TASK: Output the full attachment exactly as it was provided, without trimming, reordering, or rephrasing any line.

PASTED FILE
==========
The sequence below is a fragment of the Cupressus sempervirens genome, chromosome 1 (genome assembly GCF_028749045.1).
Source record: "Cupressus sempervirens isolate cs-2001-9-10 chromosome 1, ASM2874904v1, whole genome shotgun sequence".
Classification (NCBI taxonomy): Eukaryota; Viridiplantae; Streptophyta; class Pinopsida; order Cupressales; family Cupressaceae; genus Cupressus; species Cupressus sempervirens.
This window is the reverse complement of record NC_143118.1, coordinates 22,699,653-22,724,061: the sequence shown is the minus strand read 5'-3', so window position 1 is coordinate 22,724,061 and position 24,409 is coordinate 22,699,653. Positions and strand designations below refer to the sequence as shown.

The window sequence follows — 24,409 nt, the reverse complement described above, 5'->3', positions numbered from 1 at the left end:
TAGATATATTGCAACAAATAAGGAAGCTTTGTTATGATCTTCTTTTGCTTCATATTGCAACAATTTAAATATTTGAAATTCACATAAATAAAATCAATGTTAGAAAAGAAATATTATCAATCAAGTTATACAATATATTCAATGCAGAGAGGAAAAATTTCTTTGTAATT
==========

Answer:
The sequence below is a fragment of the Cupressus sempervirens genome, chromosome 1 (genome assembly GCF_028749045.1).
Source record: "Cupressus sempervirens isolate cs-2001-9-10 chromosome 1, ASM2874904v1, whole genome shotgun sequence".
Classification (NCBI taxonomy): Eukaryota; Viridiplantae; Streptophyta; class Pinopsida; order Cupressales; family Cupressaceae; genus Cupressus; species Cupressus sempervirens.
This window is the reverse complement of record NC_143118.1, coordinates 22,699,653-22,724,061: the sequence shown is the minus strand read 5'-3', so window position 1 is coordinate 22,724,061 and position 24,409 is coordinate 22,699,653. Positions and strand designations below refer to the sequence as shown.

The window sequence follows — 24,409 nt, the reverse complement described above, 5'->3', positions numbered from 1 at the left end:
TAGATATATTGCAACAAATAAGGAAGCTTTGTTATGATCTTCTTTTGCTTCATATTGCAACAATTTAAATATTTGAAATTCACATAAATAAAATCAATGTTAGAAAAGAAATATTATCAATCAAGTTATACAATATATTCAATGCAGAGAGGAAAAATTTCTTTGTAATT